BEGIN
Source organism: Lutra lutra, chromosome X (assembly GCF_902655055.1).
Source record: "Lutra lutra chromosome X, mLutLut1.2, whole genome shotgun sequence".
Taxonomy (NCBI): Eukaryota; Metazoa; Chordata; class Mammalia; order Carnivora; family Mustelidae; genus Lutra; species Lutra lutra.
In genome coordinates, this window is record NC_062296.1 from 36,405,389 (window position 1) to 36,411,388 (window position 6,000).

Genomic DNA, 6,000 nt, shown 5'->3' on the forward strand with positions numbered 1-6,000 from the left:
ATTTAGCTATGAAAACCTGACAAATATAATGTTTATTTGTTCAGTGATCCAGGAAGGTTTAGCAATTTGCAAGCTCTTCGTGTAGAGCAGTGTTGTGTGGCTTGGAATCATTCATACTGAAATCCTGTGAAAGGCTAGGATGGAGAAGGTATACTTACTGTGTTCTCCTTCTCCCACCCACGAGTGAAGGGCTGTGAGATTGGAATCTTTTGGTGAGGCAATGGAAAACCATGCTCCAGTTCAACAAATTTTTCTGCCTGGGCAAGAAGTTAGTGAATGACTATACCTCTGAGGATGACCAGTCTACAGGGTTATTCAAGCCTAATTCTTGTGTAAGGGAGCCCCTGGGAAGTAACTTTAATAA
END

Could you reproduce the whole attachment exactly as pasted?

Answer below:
Source organism: Lutra lutra, chromosome X (assembly GCF_902655055.1).
Source record: "Lutra lutra chromosome X, mLutLut1.2, whole genome shotgun sequence".
Taxonomy (NCBI): Eukaryota; Metazoa; Chordata; class Mammalia; order Carnivora; family Mustelidae; genus Lutra; species Lutra lutra.
In genome coordinates, this window is record NC_062296.1 from 36,405,389 (window position 1) to 36,411,388 (window position 6,000).

Genomic DNA, 6,000 nt, shown 5'->3' on the forward strand with positions numbered 1-6,000 from the left:
ATTTAGCTATGAAAACCTGACAAATATAATGTTTATTTGTTCAGTGATCCAGGAAGGTTTAGCAATTTGCAAGCTCTTCGTGTAGAGCAGTGTTGTGTGGCTTGGAATCATTCATACTGAAATCCTGTGAAAGGCTAGGATGGAGAAGGTATACTTACTGTGTTCTCCTTCTCCCACCCACGAGTGAAGGGCTGTGAGATTGGAATCTTTTGGTGAGGCAATGGAAAACCATGCTCCAGTTCAACAAATTTTTCTGCCTGGGCAAGAAGTTAGTGAATGACTATACCTCTGAGGATGACCAGTCTACAGGGTTATTCAAGCCTAATTCTTGTGTAAGGGAGCCCCTGGGAAGTAACTTTAATAA